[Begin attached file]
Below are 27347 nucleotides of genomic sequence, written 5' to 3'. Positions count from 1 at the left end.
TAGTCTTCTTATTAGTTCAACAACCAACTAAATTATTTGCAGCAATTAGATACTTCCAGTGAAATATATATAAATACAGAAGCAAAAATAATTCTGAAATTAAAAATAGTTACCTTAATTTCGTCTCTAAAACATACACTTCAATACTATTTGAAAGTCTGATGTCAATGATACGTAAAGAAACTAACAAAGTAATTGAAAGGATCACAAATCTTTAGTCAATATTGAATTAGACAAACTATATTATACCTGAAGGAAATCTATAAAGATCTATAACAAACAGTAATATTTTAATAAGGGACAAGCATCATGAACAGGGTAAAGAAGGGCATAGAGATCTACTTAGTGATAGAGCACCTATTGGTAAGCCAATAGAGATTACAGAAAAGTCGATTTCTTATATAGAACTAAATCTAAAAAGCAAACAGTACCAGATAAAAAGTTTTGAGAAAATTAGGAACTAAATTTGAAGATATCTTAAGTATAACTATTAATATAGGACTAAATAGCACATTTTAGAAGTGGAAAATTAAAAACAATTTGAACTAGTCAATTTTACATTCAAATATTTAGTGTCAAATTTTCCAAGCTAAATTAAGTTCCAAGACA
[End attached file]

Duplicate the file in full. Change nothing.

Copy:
Below are 27347 nucleotides of genomic sequence, written 5' to 3'. Positions count from 1 at the left end.
TAGTCTTCTTATTAGTTCAACAACCAACTAAATTATTTGCAGCAATTAGATACTTCCAGTGAAATATATATAAATACAGAAGCAAAAATAATTCTGAAATTAAAAATAGTTACCTTAATTTCGTCTCTAAAACATACACTTCAATACTATTTGAAAGTCTGATGTCAATGATACGTAAAGAAACTAACAAAGTAATTGAAAGGATCACAAATCTTTAGTCAATATTGAATTAGACAAACTATATTATACCTGAAGGAAATCTATAAAGATCTATAACAAACAGTAATATTTTAATAAGGGACAAGCATCATGAACAGGGTAAAGAAGGGCATAGAGATCTACTTAGTGATAGAGCACCTATTGGTAAGCCAATAGAGATTACAGAAAAGTCGATTTCTTATATAGAACTAAATCTAAAAAGCAAACAGTACCAGATAAAAAGTTTTGAGAAAATTAGGAACTAAATTTGAAGATATCTTAAGTATAACTATTAATATAGGACTAAATAGCACATTTTAGAAGTGGAAAATTAAAAACAATTTGAACTAGTCAATTTTACATTCAAATATTTAGTGTCAAATTTTCCAAGCTAAATTAAGTTCCAAGACA